Bill that would eliminate publication for notices of sheriff’s sales passes House committee
The bill that would eliminate the publication requirement for notices of sheriff’s sales was passed out of the House Committee on Financial Institutions with a 7-3 vote on Tuesday, Jan. 22.
H.B. 1212 is authored by Rep. Wendy McNamara, R-Evansville, who testified that her goal is to eliminate all public notice advertising in newspapers – calling the practice a “subsidy” for newspapers.
The Hoosier State Press Association opposes H.B. 1212 and executive director and general counsel Steve Key testified against the bill along with three Indiana publishers, Robyn McCloskey, Tim Timmons and Greg Morris.
Testifying for the bill was a representative of the Indiana Sheriff’s Association and Philip Lieberman of Lieberman Technologies in Evansville, which manages the sheriff’s sale auctions in 16 counties.
Lieberman told the committee that posting the notices on the sheriff’s website would make them more dynamic, since they would be on the Internet.
“I’m surprised that the sheriffs want to take additional manpower away from law enforcement to serve as website managers to help banks and insiders with their foreclosures.”
Steve Key, HSPA Executive Director & General Counsel
Key pointed out the notices are already on the Internet, both on the websites of Indiana newspapers and HSPA’s www.indianapublicnotices.com, which has word-searchable capabilities.
McNamara had gotten data from Lieberman that indicated the high cost of placing sheriff’s sale notices with one paper averaging over $1,3000 for the three-run placement.
Key confirmed that HSPA’s data did show a few outliers in the cost of placement, but pledged to work with publishers in an attempt to correct such anomalies if the bill died. He pointed out that the bill could easily return if HSPA didn’t uphold its promise.
Several committee members expressed shock over the price charged by a few papers and cited it as the deciding factor to support the legislation.
Voting for H.B. 1212 were Reps. Woody Burton, R-Evansville; Bob Heaton, R-Terre Haute; Donna Schaibley, R-Carmel; Mike Speedy, R-Indianapolis, Heath VanNatter, R-Kokomo; Chris Chyung, D-Dyer; and Dan Forestal, D-Indianapolis. Voting against the bill were Jeff Ellington, R-Bloomington and Democrats Carey Hamilton, D-Indianapolis; and Robin Shackleford, D-Indianapolis.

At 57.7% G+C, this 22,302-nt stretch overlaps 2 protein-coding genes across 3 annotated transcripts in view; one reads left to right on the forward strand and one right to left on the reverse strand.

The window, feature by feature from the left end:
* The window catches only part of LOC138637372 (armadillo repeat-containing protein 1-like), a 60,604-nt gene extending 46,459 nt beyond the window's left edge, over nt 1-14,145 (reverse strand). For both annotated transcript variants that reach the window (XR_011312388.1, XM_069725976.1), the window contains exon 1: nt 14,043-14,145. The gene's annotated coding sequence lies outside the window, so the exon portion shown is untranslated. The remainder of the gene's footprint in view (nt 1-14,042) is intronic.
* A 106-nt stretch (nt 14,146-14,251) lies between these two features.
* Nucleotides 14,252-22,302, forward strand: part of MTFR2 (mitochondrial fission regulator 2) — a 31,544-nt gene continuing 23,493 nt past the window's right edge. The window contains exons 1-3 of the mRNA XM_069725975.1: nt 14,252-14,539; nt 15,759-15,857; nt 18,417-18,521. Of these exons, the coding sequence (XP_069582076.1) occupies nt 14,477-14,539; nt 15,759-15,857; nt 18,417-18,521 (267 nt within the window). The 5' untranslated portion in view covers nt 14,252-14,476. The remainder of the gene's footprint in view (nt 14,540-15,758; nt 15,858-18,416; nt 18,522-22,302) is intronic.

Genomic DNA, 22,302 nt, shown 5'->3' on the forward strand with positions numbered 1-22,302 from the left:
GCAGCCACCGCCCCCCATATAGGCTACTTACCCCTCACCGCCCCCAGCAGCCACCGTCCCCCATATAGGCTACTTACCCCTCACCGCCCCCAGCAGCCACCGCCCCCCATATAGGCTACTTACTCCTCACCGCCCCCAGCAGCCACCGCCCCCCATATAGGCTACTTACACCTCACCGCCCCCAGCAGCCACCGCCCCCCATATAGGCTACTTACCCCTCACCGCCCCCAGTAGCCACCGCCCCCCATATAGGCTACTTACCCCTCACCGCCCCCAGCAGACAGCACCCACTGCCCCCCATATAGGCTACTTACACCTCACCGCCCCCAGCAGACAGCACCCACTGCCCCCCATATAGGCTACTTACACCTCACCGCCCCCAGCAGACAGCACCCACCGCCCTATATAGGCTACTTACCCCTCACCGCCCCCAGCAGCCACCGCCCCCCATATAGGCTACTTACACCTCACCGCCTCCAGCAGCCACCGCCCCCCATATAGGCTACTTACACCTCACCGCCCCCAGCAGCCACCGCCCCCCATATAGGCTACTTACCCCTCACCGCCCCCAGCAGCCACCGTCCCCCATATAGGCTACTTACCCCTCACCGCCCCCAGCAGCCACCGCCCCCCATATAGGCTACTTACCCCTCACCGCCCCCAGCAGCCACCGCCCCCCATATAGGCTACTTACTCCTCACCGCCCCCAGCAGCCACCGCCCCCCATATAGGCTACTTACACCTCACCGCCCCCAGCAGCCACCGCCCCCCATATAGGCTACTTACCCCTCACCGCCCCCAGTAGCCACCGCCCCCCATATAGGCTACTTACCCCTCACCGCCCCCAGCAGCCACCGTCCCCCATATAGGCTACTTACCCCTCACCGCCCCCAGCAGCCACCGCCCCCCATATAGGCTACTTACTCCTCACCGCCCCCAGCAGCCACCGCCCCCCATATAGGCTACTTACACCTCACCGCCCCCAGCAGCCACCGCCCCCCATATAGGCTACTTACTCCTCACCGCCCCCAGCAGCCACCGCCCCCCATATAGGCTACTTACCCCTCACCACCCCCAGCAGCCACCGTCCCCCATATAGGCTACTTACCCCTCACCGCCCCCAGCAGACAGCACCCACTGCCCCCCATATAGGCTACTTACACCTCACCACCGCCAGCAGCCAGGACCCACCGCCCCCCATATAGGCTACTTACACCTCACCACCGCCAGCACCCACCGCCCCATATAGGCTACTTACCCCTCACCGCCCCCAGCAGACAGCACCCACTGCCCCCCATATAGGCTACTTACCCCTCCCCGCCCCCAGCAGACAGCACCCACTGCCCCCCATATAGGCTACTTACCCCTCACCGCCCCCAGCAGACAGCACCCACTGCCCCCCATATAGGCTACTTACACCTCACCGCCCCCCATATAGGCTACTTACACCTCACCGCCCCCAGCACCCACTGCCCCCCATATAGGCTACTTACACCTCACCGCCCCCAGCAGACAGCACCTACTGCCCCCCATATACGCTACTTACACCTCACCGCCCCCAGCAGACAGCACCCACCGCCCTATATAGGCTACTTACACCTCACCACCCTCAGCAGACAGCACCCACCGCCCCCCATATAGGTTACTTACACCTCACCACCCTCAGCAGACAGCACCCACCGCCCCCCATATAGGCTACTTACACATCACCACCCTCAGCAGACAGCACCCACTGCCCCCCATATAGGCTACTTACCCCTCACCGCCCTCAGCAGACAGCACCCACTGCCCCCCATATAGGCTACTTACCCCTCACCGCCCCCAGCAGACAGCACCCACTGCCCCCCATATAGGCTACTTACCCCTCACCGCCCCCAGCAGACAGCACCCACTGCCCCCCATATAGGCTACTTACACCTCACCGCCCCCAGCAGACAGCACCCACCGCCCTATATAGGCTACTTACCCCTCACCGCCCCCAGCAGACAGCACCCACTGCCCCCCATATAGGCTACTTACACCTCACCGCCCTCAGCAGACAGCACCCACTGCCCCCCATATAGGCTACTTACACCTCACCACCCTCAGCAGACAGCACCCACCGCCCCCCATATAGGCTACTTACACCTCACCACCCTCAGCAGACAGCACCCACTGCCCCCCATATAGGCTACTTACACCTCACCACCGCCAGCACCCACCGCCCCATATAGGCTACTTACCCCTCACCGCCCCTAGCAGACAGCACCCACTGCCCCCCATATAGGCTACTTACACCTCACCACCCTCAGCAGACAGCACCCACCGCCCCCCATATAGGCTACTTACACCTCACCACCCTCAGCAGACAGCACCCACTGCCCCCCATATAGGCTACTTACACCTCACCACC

Rep. Ellington expressed concern over the lack of broadband service in rural Indiana, which would limit Hoosiers’ ability to see the notices. Rep. Hamilton cites the need for an independent entity to post notices to maintain the integrity of the process.
Key said the sheriff’s sale notices serve as a last line of defense to help individuals who may not know he foreclosure process is underway, but also helps those who are properly in a foreclosure because it increases the chances for more bidders. The more bidders, the higher the auction price, which is applied to that homeowner’s debt.
Public notice also may give community business owners a heads up that a client or vendor may be having some financial issues. The business owner may decide to be more careful about credit decisions or keep a closer eye on completion of a contract armed with the sheriff’s sale notice.
Moving the notices to the sheriff’s website only helps the foreclosing bank and insiders who use the sheriff’s sale to snap up homes at an extremely discounted price. The banks and insiders or the ones who must pay for the cost of the notice of sheriff’s sale as part of the purchase – the notices do not cost taxpayer dollars.
Taxpayers will be footing the bill for the need by sheriff’s to set up a process to post the notices on their websites, determine a way to verify the posting, and archive the postings of these notices for three years.
Chores all now handled by newspapers at no additional cost beyond the cost of publication and paid by the winning bidders — not the taxpayers, Key notes.
“I’m surprised that the sheriffs want to take additional manpower away from law enforcement to serve as website managers to help banks and insiders with their foreclosures,” Key said.